Bun Rieu Tom (per serving)
2 cups broth for Bun Rieu Tom
1 tbsp crab paste
1 egg, slightly beaten
6 pieces fried tofu
4 shrimp
1 cup cooked bun noodles
wedge of lime
2-3 sprigs mint (garnish)
1/4 cup finely shredded cabbage (garnish)

Bring broth to a simmer.  Add fried tofu and shrimp.  Mix crab paste and egg together.  Slowly drizzle the egg mixture into the simmering broth.  Ladle on top of bun noodles in serving bowl.  Add juice from a wedge of lime.  Add more shrimp paste and/or fish sauce to taste.  Mix in mint leaves and shredded cabbage.

Tuesday, January 1, 2013

Spaghetti Carbonara with Crispy Mushrooms

I love pasta carbonara.  It is actually a really simple dish to make.  The original recipe contains no cream, and that is the version that I prefer.  I think the addition of cream takes away from the egginess of the dish, which is what I love most about carbonara.
I still basterdized the dish with mushrooms though.  Cause I love crispy browned mushrooms and the earthiness goes nicely with this rustic pasta dish.
Fresh eggs are essential for this recipe.  I dish up the pasta and then mix in the egg yolk with each serving.  The hot pasta and pasta water semi-cooks the egg yolk.
I sanitize each egg by washing the uncracked eggs with dish detergent and make sure that I get the freshest eggs possible.  Organic, cage-free eggs have the best tasting yolks.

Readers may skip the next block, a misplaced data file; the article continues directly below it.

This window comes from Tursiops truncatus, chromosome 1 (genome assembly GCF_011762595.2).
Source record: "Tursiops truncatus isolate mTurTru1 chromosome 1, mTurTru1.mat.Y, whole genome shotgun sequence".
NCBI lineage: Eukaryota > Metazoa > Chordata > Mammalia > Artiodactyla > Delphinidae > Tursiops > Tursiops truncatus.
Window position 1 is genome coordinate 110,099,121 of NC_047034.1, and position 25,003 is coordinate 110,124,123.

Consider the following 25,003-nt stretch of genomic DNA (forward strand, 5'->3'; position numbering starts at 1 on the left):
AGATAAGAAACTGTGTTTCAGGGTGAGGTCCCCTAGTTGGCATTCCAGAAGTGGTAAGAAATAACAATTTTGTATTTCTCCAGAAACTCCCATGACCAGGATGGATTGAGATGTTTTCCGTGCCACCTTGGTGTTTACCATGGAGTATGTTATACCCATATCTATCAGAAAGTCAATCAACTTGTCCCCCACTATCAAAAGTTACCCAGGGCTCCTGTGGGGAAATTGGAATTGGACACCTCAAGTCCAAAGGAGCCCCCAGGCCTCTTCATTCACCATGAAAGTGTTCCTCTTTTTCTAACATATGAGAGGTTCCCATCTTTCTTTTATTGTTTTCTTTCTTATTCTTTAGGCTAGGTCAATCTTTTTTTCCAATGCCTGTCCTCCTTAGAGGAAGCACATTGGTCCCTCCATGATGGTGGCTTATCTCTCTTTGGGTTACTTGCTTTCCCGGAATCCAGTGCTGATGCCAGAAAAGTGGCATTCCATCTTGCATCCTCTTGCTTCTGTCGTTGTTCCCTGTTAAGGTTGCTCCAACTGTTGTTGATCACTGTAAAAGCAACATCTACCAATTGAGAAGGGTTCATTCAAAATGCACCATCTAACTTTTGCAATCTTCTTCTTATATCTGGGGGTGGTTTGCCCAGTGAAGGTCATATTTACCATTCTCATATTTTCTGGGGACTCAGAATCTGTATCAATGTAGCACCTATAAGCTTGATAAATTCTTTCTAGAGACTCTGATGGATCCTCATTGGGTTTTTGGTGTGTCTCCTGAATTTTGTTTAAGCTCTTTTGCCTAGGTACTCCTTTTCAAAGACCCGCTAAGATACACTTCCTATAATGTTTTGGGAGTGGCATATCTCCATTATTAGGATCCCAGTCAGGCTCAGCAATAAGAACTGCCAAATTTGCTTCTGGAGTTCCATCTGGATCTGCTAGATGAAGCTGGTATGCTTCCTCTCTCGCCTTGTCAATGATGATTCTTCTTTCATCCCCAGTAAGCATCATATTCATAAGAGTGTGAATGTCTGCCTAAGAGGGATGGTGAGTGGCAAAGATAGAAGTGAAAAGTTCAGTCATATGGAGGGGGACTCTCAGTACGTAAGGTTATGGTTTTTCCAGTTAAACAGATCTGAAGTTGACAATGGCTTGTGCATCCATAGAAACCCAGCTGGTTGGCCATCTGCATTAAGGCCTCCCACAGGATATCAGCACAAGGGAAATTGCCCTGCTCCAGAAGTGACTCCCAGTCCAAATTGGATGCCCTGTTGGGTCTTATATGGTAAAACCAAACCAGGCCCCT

Mushroom Spaghetti Carbonara

1 lb dried spaghetti
4 oz guanciale (or pancetta or bacon), chopped
black pepper
pecorino Romano, freshly grated
1 egg yolk for each serving

Cook spaghetti according to directions on package.  Reserve 2 cups pasta water and keep hot.  
While the spaghetti is cooking, prepare the sautéed mushrooms and set aside.  In the same pan, add guanciale and cook over low heat for about 3 minutes, stirring.  Add the mushrooms back into the pan. Toss in hot spaghetti.  Add black pepper to taste.  I like lots and lots of pepper.  Mound the pasta into warmed serving bowls.  Mix in freshly grated pecorino Romano and 1 egg yolk to each bowl of hot pasta.  Mix in 1 tbsp of hot pasta water to each bowl.  Add more cheese and black pepper.  Serve.  Makes about 6 servings.
  • Leftover pasta can be reheated and then add the eggs, cheese and black pepper at serving.
  • Egg whites can be frozen in ice cube trays and then stored in a container in the freezer for next time you make omelets, meringues, scrambles, etc.